Optimality of multilevel preconditioners for local mesh refinement in three dimensions
 SIAM J. Numer. Anal
"... Abstract. In this article, we establish optimality of the Bramble–Pasciak–Xu (BPX) norm equivalence and optimality of the wavelet modified (or stabilized) hierarchical basis (WHB) preconditioner in the setting of local 3D mesh refinement. In the analysis of WHB methods, a critical first step is to e ..."
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Cited by 16 (8 self)
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Abstract. In this article, we establish optimality of the Bramble–Pasciak–Xu (BPX) norm equivalence and optimality of the wavelet modified (or stabilized) hierarchical basis (WHB) preconditioner in the setting of local 3D mesh refinement. In the analysis of WHB methods, a critical first step is to establish the optimality of BPX norm equivalence for the refinement procedures under consideration. While the available optimality results for the BPX norm have been constructed primarily in the setting of uniformly refined meshes, a notable exception is the local 2D redgreen result due to Dahmen and Kunoth. The purpose of this article is to extend this original 2D optimality result to the local 3D redgreen refinement procedure introduced by Bornemann, Erdmann, and Kornhuber, and then to use this result to extend the WHB optimality results from the quasiuniform setting to local 2D and 3D redgreen refinement scenarios. The BPX extension is reduced to establishing that locally enriched finite element subspaces allow for the construction of a scaled basis which is formally Riesz stable. This construction turns out to rest not only on the shape regularity of the refined elements, but also critically on a number of geometrical properties we establish between neighboring simplices produced by the Bornemann–Erdmann–Kornhuber (BEK) refinement procedure. It is possible to show that the number of degrees of freedom used for smoothing is bounded by a constant times the number of degrees of freedom introduced at that level of refinement, indicating that a practical, implementable version of the resulting BPX preconditioner for the BEK refinement setting has provably optimal (linear) computational complexity per iteration. An interesting implication of the optimality of the WHB preconditioner is the a priori H 1stability of the L2projection. The existing a posteriori approaches in the literature dictate a reconstruction of the mesh if such conditions cannot be satisfied. The theoretical framework employed supports arbitrary spatial dimension d ≥ 1 and requires no coefficient smoothness assumptions beyond those required for wellposedness in H 1.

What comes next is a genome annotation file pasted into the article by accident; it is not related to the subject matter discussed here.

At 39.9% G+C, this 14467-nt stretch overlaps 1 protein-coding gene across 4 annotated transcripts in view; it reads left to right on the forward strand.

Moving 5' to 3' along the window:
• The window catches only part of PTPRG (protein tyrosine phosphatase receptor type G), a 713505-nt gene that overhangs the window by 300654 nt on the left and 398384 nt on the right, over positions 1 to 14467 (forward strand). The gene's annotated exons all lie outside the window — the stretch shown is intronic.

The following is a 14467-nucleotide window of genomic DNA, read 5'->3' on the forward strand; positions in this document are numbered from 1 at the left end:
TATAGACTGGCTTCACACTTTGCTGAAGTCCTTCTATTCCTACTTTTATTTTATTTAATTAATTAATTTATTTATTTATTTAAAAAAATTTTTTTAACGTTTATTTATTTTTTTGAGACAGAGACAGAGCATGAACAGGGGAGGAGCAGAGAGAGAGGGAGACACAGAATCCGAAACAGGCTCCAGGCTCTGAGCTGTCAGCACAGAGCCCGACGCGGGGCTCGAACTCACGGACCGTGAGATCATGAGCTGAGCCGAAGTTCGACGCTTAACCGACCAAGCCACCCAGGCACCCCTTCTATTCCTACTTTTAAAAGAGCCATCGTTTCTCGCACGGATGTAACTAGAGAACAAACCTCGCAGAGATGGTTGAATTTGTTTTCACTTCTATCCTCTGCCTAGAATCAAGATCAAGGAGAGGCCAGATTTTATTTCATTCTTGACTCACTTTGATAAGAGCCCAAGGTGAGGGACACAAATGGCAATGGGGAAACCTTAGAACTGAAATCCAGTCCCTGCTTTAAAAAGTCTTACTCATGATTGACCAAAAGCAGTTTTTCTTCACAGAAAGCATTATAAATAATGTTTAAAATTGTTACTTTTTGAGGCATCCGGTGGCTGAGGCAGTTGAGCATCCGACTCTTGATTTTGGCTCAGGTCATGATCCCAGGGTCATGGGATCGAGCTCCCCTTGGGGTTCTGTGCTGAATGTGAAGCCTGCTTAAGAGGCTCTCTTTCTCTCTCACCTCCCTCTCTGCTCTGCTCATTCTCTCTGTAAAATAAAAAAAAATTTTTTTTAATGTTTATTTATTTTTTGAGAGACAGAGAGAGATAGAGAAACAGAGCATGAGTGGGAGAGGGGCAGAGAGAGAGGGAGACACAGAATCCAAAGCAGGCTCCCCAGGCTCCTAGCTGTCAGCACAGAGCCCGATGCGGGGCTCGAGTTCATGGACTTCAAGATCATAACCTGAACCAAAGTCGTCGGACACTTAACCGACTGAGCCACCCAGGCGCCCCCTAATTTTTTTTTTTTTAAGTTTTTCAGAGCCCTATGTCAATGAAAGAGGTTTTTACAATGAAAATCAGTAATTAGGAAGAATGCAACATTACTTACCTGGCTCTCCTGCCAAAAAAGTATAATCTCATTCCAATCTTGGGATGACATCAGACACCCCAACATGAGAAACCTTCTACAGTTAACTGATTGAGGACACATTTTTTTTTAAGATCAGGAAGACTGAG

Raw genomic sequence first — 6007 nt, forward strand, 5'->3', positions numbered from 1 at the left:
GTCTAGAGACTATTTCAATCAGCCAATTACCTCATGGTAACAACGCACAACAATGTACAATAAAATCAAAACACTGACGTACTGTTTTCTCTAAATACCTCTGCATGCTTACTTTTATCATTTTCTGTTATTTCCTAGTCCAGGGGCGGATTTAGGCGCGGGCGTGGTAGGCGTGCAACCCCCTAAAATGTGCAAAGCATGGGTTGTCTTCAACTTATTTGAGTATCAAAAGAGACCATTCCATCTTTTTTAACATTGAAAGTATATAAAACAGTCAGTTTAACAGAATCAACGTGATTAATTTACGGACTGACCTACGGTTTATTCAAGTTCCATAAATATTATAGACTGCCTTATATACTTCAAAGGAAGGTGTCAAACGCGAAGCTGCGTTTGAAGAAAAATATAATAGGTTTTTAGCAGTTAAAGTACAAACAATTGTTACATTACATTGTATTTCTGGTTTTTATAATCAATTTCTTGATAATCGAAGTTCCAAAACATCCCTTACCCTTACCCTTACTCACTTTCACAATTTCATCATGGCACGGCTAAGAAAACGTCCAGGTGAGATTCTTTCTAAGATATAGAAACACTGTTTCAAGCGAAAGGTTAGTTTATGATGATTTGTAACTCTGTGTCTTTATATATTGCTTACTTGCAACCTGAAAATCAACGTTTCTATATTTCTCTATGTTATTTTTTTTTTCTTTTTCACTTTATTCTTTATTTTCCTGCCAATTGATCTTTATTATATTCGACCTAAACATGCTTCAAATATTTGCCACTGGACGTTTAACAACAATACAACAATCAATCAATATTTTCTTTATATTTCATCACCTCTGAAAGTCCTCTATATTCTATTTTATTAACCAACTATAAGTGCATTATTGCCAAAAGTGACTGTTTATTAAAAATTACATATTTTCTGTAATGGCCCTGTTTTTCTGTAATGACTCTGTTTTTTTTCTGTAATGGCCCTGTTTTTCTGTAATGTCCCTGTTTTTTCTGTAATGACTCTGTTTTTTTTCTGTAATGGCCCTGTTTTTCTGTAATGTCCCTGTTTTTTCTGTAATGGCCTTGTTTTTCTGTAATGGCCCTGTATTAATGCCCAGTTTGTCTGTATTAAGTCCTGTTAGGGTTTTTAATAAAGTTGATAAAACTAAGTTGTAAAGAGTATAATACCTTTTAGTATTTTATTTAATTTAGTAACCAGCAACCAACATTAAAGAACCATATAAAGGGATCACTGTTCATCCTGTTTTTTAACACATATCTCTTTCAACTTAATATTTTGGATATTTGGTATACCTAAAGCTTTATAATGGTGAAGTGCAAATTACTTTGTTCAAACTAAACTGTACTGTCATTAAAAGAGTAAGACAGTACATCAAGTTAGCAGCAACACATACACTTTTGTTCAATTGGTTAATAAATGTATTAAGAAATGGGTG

Simplicial Grid Refinement: On Freudenthal's Algorithm and the Optimal Number of Congruence Classes
 NUMER. MATH
, 1998
"... In the present paper we investigate Freudenthal's simplex refinement algorithm which can be considered to be the canonical generalization of Bank's well known red refinement strategy for triangles. Freudenthal's algorithm subdivides any given (n)simplex into 2 n subsimplices, in su ..."
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Cited by 16 (0 self)